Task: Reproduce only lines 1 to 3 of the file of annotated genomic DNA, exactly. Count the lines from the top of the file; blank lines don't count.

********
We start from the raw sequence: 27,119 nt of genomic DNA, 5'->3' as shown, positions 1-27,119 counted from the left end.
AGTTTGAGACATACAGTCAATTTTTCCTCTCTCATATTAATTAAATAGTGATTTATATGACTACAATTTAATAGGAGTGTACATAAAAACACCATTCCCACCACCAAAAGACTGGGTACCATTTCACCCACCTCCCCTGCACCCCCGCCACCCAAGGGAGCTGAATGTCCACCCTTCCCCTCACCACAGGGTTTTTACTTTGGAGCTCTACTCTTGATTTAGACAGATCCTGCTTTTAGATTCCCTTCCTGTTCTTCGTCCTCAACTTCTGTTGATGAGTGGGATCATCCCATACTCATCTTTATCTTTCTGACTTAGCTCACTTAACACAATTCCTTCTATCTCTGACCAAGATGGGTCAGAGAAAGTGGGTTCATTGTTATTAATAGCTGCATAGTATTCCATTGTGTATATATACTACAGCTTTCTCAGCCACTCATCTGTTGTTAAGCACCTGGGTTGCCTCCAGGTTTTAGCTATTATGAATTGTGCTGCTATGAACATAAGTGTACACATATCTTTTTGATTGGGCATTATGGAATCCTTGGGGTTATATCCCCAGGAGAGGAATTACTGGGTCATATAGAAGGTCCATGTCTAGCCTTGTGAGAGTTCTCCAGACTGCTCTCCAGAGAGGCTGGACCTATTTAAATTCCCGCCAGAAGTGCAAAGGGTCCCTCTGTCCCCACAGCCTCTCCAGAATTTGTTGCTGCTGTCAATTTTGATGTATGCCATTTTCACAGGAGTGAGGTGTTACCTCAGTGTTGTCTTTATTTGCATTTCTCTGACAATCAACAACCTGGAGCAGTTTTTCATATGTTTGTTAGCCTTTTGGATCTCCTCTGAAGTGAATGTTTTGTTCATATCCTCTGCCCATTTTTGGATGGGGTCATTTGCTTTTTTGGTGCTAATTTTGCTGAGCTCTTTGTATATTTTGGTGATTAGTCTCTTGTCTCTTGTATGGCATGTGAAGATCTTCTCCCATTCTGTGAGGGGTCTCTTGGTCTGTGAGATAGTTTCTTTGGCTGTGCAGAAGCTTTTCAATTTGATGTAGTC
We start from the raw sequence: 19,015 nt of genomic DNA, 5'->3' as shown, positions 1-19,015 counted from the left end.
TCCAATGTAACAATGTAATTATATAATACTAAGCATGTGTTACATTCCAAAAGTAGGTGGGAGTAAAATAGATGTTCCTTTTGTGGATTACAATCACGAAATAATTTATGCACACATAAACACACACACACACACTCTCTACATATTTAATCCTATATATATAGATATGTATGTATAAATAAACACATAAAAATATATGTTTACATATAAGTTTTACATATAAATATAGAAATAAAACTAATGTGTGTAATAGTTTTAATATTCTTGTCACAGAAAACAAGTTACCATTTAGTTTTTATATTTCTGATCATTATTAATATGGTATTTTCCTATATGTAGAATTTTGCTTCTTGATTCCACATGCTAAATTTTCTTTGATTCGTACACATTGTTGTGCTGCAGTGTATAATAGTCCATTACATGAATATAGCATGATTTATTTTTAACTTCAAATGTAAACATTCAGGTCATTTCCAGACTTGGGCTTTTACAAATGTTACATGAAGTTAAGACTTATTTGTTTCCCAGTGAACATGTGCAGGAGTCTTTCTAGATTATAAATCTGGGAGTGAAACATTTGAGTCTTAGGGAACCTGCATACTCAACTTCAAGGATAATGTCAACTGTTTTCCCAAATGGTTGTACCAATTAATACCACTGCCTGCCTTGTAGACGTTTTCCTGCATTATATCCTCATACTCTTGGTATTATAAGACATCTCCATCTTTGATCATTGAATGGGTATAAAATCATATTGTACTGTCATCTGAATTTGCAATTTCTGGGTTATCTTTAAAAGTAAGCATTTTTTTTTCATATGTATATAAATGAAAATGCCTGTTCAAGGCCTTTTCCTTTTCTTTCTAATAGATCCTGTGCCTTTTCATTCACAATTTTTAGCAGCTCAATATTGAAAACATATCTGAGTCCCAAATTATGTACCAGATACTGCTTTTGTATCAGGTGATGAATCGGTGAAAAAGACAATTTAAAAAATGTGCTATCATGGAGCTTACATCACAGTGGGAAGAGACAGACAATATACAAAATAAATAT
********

We start from the raw sequence: 27,119 nt of genomic DNA, 5'->3' as shown, positions 1-27,119 counted from the left end.
AGTTTGAGACATACAGTCAATTTTTCCTCTCTCATATTAATTAAATAGTGATTTATATGACTACAATTTAATAGGAGTGTACATAAAAACACCATTCCCACCACCAAAAGACTGGGTACCATTTCACCCACCTCCCCTGCACCCCCGCCACCCAAGGGAGCTGAATGTCCACCCTTCCCCTCACCACAGGGTTTTTACTTTGGAGCTCTACTCTTGATTTAGACAGATCCTGCTTTTAGATTCCCTTCCTGTTCTTCGTCCTCAACTTCTGTTGATGAGTGGGATCATCCCATACTCATCTTTATCTTTCTGACTTAGCTCACTTAACACAATTCCTTCTATCTCTGACCAAGATGGGTCAGAGAAAGTGGGTTCATTGTTATTAATAGCTGCATAGTATTCCATTGTGTATATATACTACAGCTTTCTCAGCCACTCATCTGTTGTTAAGCACCTGGGTTGCCTCCAGGTTTTAGCTATTATGAATTGTGCTGCTATGAACATAAGTGTACACATATCTTTTTGATTGGGCATTATGGAATCCTTGGGGTTATATCCCCAGGAGAGGAATTACTGGGTCATATAGAAGGTCCATGTCTAGCCTTGTGAGAGTTCTCCAGACTGCTCTCCAGAGAGGCTGGACCTATTTAAATTCCCGCCAGAAGTGCAAAGGGTCCCTCTGTCCCCACAGCCTCTCCAGAATTTGTTGCTGCTGTCAATTTTGATGTATGCCATTTTCACAGGAGTGAGGTGTTACCTCAGTGTTGTCTTTATTTGCATTTCTCTGACAATCAACAACCTGGAGCAGTTTTTCATATGTTTGTTAGCCTTTTGGATCTCCTCTGAAGTGAATGTTTTGTTCATATCCTCTGCCCATTTTTGGATGGGGTCATTTGCTTTTTTGGTGCTAATTTTGCTGAGCTCTTTGTATATTTTGGTGATTAGTCTCTTGTCTCTTGTATGGCATGTGAAGATCTTCTCCCATTCTGTGAGGGGTCTCTTGGTCTGTGAGATAGTTTCTTTGGCTGTGCAGAAGCTTTTCAATTTGATGTAGTC
We start from the raw sequence: 19,015 nt of genomic DNA, 5'->3' as shown, positions 1-19,015 counted from the left end.